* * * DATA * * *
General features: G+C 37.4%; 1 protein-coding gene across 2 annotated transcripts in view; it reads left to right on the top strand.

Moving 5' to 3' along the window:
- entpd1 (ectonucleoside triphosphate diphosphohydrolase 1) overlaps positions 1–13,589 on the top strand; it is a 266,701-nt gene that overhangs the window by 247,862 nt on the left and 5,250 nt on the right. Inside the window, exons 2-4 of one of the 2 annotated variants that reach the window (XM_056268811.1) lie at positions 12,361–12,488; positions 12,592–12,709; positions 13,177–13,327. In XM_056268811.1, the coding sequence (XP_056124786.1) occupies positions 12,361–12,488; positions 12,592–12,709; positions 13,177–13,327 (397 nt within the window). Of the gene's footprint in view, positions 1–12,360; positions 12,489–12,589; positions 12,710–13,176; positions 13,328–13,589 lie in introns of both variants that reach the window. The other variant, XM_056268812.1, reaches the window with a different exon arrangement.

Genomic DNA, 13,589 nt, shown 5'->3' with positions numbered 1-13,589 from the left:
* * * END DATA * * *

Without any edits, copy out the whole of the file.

General features: G+C 37.4%; 1 protein-coding gene across 2 annotated transcripts in view; it reads left to right on the top strand.

Moving 5' to 3' along the window:
- entpd1 (ectonucleoside triphosphate diphosphohydrolase 1) overlaps positions 1–13,589 on the top strand; it is a 266,701-nt gene that overhangs the window by 247,862 nt on the left and 5,250 nt on the right. Inside the window, exons 2-4 of one of the 2 annotated variants that reach the window (XM_056268811.1) lie at positions 12,361–12,488; positions 12,592–12,709; positions 13,177–13,327. In XM_056268811.1, the coding sequence (XP_056124786.1) occupies positions 12,361–12,488; positions 12,592–12,709; positions 13,177–13,327 (397 nt within the window). Of the gene's footprint in view, positions 1–12,360; positions 12,489–12,589; positions 12,710–13,176; positions 13,328–13,589 lie in introns of both variants that reach the window. The other variant, XM_056268812.1, reaches the window with a different exon arrangement.

Genomic DNA, 13,589 nt, shown 5'->3' with positions numbered 1-13,589 from the left: